Almost a week since I did the first drawing exercises, following instructions from Drawing on the Right Side of the Brain, I’m now on chapter 4. (I switched editions, and “The Definitive, 4th Edition” is a friendlier, less scholarly read.) This chapter has the exercise that Chris had described and got me curious: copying an image upside down. The book proposes that seeing an image right-side up automatically triggers our Left Brain to assign labels to everything, and with those labels come our own interpretations of things based on personal experiences. What it wants is for the reader to try engaging the imaginative Right Brain, ignoring the analytical Left Brain, so that we draw what we see, just as we see it, free of our own opinionated interferences.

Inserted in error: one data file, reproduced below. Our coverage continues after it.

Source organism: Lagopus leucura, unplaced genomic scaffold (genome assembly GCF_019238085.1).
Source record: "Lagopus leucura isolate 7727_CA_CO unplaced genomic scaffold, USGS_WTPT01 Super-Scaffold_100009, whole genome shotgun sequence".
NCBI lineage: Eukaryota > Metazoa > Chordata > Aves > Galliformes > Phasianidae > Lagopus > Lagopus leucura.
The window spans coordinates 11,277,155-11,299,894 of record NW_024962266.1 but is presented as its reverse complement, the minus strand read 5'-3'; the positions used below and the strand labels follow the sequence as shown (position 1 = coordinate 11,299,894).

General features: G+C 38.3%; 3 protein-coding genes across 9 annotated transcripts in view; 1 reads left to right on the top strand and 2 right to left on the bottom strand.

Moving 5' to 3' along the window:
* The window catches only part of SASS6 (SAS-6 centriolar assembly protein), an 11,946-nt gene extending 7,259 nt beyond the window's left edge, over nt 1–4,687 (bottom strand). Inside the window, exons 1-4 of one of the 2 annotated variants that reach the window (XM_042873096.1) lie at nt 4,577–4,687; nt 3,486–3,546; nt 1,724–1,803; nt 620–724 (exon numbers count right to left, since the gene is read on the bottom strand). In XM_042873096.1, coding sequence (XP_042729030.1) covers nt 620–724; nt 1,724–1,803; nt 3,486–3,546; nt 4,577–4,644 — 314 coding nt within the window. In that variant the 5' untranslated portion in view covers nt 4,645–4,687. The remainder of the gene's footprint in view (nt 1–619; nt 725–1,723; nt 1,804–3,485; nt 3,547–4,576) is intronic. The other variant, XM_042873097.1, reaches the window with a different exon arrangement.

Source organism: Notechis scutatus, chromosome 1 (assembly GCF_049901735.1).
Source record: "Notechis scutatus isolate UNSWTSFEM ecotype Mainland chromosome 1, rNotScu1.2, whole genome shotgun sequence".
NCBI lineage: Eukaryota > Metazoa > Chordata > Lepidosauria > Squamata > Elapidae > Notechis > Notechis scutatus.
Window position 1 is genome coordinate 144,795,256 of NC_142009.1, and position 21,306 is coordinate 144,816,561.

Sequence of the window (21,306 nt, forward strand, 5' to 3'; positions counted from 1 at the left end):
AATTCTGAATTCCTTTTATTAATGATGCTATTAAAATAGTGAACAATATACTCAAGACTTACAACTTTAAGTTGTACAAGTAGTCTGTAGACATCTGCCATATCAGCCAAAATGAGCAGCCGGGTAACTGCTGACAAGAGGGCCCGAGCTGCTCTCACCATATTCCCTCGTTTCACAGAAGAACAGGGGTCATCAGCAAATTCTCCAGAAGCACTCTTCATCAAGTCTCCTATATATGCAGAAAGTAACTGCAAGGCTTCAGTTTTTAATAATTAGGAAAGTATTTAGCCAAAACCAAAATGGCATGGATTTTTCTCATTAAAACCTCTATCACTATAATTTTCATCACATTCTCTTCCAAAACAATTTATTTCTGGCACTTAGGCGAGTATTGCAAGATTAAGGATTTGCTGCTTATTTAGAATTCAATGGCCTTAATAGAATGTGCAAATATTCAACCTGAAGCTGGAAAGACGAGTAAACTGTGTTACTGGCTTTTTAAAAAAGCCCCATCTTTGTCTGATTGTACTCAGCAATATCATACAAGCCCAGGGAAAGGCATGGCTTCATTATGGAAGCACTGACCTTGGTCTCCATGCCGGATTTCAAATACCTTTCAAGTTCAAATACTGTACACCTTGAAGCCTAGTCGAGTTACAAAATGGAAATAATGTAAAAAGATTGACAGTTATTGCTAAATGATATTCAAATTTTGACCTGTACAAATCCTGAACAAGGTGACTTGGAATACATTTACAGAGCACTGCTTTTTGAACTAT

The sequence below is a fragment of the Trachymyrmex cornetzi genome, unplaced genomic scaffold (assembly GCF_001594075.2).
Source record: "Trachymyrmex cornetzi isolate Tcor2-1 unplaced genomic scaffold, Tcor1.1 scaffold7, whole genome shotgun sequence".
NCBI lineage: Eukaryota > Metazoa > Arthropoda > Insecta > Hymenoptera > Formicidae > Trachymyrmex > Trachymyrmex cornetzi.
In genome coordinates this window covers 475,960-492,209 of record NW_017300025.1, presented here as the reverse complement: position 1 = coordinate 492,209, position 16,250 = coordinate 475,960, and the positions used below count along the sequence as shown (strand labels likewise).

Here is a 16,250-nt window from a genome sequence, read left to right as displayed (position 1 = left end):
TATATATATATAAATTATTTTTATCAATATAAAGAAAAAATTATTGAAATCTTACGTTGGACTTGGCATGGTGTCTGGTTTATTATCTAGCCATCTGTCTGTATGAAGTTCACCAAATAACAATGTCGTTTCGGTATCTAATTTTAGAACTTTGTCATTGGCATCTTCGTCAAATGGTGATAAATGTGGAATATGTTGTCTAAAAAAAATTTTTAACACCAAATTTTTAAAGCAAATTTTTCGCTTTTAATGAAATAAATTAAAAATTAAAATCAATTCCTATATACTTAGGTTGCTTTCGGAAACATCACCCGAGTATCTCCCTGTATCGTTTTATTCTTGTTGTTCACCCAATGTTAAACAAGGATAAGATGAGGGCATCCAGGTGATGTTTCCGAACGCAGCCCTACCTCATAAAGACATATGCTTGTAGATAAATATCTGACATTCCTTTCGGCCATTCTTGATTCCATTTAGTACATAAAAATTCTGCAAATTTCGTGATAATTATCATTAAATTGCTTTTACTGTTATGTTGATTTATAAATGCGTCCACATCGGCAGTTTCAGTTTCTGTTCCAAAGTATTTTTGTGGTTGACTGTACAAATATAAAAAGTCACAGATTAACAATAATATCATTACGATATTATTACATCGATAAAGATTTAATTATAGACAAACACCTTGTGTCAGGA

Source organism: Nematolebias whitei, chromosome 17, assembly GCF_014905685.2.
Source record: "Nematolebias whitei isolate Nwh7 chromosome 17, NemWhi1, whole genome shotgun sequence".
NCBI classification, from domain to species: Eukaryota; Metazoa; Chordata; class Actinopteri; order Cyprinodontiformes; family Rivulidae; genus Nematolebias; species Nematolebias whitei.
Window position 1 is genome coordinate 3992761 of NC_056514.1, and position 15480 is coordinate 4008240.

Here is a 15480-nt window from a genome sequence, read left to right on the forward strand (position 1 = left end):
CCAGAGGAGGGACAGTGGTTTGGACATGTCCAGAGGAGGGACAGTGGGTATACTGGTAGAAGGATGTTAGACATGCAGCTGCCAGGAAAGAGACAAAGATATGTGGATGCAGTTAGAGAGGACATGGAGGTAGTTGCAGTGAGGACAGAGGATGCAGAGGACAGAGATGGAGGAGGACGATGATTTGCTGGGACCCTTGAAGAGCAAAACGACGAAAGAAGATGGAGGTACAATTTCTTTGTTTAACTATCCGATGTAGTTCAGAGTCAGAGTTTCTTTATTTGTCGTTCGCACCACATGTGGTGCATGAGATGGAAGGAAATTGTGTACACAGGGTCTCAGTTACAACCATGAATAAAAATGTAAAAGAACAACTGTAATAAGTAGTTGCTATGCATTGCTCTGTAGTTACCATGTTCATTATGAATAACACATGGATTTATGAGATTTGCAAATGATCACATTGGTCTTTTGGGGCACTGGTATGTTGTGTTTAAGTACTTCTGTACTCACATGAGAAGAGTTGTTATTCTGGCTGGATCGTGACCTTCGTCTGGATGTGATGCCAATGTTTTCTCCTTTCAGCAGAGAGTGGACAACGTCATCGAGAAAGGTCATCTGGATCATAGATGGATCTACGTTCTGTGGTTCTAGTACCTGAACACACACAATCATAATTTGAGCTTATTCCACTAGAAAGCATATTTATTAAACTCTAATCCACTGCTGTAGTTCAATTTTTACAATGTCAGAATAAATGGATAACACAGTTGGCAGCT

|My version of Picasso’s Igor Stravinsky|
|The original: Portrait of Stravinsky by Picasso (photo taken from Wikipedia)|
Having now done the first few exercises, I realised that my biggest disadvantage was and is my impatience. Considered a Left Brained trait, I was just too aware of time ticking away, thinking about how badly I must be doing, and I gave up on the tasks very quickly, not wanting to fix parts I could see weren’t precise. As mentioned, my spatial abilities are not very sharp and I have difficulty with proportions; so in my drawing, Stravinsky’s (anatomic) right shoulder is higher than the left, and the hands became chunkier to compensate at that point (I copied from top to bottom of the lopsided image.) I also made him look mad, oops!
But like Dory said, “Just keep swimming;” and yesterday, while talking to Macy about calligraphy, she was encouraging me (as she so often does) to keep practicing. Practice, indeed, makes progress.